Election notebook #7: New Forest, New Labour; & Mrs May goes to war

by Stephen Tall on May 6, 2017

I’ve spent the past 5 days in the New Forest. Back when I was a mustard-keen young political activist, I used to look askance at party members who took holidays during election season (where was their dedication?). In fact, I booked it months ago not giving a second’s thought to the significance of 4th May. Does that make it better or worse?

It means I’ve been partially insulated from the past week’s events. I even ended up googling myself on Friday evening to find out my own election result (in a liberal-free area of Crawley, where I finished last, even trailing the Greens by 3 votes. We, rightly, stood to fly the Lib Dem flag there, but didn’t work it at all. I’m happy to say that my home patch of Horsham Hurst, where I’ve done my bit, remained Lib Dem).

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We left for our brief sojourn on 1st May, the 20th anniversary of New Labour’s huge landslide victory. It seems so long ago. I was a student at the time. And so convinced a Labour member that I requested a postal ballot to cast my vote in my home seat of Bootle, in Merseyside, then the safest Labour seat in the country.

Why? Because I couldn’t bring myself to vote Lib Dem in Oxford West and Abingdon, even though I knew it was the tactically smart way to defeat the Tories, but knew that voting Labour was a silly way of splitting the anti-Tory vote. Well, it made sense to me (at the time). Like I say: a long time ago.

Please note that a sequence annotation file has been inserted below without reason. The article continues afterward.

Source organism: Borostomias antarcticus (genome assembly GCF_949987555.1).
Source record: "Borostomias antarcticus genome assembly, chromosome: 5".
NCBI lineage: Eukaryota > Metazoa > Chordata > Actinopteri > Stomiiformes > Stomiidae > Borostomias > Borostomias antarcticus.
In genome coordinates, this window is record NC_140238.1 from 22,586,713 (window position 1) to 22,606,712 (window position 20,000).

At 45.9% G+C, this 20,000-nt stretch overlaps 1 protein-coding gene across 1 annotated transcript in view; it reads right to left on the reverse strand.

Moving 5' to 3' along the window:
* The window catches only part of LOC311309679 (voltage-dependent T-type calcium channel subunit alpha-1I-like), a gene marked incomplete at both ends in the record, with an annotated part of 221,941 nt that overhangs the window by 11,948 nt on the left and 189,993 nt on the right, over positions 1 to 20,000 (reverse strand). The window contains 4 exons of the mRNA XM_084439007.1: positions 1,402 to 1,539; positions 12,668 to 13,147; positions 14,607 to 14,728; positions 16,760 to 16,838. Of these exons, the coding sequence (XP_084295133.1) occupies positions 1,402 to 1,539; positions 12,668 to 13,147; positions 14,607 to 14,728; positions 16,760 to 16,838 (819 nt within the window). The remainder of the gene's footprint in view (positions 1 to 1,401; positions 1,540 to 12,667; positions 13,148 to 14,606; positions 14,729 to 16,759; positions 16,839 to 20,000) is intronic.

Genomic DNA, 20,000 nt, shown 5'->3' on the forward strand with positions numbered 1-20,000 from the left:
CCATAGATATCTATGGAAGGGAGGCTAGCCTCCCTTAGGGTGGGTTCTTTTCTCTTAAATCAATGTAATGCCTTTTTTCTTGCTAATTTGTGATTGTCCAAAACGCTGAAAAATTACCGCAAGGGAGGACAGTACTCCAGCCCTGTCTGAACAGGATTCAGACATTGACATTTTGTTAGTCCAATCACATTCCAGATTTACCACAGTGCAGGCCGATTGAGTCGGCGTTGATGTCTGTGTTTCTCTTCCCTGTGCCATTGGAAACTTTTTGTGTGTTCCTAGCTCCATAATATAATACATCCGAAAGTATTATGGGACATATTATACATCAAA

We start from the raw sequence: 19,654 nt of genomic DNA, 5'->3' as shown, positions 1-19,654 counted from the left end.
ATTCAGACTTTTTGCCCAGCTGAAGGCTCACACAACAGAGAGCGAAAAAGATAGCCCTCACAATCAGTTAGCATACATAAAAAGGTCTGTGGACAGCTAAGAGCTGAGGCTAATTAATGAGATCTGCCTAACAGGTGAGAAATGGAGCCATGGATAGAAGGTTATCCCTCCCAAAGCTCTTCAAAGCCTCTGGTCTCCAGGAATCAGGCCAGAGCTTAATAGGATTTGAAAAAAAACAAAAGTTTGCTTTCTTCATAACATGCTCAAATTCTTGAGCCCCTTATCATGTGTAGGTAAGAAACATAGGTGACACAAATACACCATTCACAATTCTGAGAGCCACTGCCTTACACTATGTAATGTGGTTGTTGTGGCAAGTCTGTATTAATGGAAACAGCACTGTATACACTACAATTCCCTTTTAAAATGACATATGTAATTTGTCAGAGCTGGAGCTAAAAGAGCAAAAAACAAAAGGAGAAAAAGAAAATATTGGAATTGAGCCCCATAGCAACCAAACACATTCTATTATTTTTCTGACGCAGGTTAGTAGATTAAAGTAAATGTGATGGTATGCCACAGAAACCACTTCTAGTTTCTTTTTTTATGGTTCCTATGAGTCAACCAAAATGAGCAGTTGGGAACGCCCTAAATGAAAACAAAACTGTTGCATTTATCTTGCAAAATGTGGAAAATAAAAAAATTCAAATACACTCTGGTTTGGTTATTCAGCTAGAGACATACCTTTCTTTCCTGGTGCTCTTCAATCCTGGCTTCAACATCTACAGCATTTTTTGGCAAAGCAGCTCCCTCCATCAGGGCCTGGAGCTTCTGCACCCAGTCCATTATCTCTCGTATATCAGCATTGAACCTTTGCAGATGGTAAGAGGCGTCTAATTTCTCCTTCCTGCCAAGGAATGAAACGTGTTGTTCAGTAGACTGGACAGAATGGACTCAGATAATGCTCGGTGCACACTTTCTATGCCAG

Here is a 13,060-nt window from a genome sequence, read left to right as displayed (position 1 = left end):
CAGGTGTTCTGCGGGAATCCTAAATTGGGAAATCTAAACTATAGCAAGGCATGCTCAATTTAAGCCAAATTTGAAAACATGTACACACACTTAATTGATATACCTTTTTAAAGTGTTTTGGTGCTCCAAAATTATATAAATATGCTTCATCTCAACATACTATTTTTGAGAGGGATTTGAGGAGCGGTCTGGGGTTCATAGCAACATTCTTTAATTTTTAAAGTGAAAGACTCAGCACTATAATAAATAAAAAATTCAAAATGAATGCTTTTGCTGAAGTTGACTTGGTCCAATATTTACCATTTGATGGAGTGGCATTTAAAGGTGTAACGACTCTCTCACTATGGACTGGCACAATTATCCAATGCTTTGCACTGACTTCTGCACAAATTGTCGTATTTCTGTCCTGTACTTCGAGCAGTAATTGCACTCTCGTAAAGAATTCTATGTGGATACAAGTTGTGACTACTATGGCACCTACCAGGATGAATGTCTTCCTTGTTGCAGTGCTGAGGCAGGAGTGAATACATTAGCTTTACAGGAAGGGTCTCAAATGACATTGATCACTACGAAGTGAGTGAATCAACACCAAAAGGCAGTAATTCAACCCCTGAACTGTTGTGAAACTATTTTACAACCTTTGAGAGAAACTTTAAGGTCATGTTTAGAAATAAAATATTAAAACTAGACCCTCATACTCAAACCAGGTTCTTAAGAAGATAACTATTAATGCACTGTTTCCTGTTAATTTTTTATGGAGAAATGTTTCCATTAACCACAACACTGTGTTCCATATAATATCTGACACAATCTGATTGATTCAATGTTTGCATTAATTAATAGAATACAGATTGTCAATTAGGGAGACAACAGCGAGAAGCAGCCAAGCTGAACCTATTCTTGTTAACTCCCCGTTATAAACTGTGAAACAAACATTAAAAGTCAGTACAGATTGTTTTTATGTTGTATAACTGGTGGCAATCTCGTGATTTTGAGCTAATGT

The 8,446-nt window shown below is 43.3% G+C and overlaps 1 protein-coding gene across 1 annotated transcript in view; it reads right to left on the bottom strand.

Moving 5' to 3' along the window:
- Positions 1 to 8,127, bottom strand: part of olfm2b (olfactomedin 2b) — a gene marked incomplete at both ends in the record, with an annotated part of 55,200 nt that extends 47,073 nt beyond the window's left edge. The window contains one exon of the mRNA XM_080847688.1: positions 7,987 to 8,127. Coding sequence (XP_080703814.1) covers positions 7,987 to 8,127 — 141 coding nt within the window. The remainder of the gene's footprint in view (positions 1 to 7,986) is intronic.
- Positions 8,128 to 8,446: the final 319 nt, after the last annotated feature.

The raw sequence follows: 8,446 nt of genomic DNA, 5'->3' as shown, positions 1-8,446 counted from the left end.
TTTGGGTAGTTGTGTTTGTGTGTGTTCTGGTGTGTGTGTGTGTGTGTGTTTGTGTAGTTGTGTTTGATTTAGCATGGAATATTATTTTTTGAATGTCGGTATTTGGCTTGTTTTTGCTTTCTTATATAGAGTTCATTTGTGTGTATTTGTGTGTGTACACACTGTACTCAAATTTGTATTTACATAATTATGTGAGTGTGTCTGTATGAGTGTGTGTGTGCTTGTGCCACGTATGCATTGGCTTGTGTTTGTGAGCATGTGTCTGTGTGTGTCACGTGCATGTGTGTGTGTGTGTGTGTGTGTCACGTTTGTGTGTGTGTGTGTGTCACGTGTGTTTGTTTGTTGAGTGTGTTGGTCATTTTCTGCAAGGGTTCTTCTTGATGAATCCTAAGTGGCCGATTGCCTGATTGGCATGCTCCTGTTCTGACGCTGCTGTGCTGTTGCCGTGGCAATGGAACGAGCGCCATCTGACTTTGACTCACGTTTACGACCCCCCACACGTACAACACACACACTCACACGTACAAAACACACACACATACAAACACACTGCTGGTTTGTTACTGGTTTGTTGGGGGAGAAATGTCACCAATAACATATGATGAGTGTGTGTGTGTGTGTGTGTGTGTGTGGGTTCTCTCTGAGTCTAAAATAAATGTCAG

I also recall winning the college’s sweep-stake. From memory, I predicted a Labour landslide with a 150-seat majority, in reality a significant under-estimate, but no-one else believed the opinion polls. Not after after the 1992 debacle. That doesn’t seem quite so long ago.

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Next time I looked at the news, I found that Theresa May had declared war on Europe. This, in retaliation for European commission president Jean-Claude Juncker’s gossipy leaking to a German newspaper scorning the Government’s approach to Brexit negotiations.

All too silly. Mrs May is known for her hatred of being briefed against. Mr Juncker is not known for his sober discretion. A grown up really needs to take both of them in hand: “Jean-Claude, stop telling tales on Theresa. You know she hates it. Theresa, don’t retaliate. You’re supposed to set an example.” So much for strong and stable.

But, of course, the right-wing press lapped it up. Here was the British Prime Minister sticking it to the foreigners, a brazen display of last-refuge patriotism which does nothing at all to help the national interest, but so much more to advance the Conservative self-interest. More fool Mr Juncker for giving her the opportunity. More fool any of us Brits who reckon that this is the way we’ll get a good deal from our biggest trading market.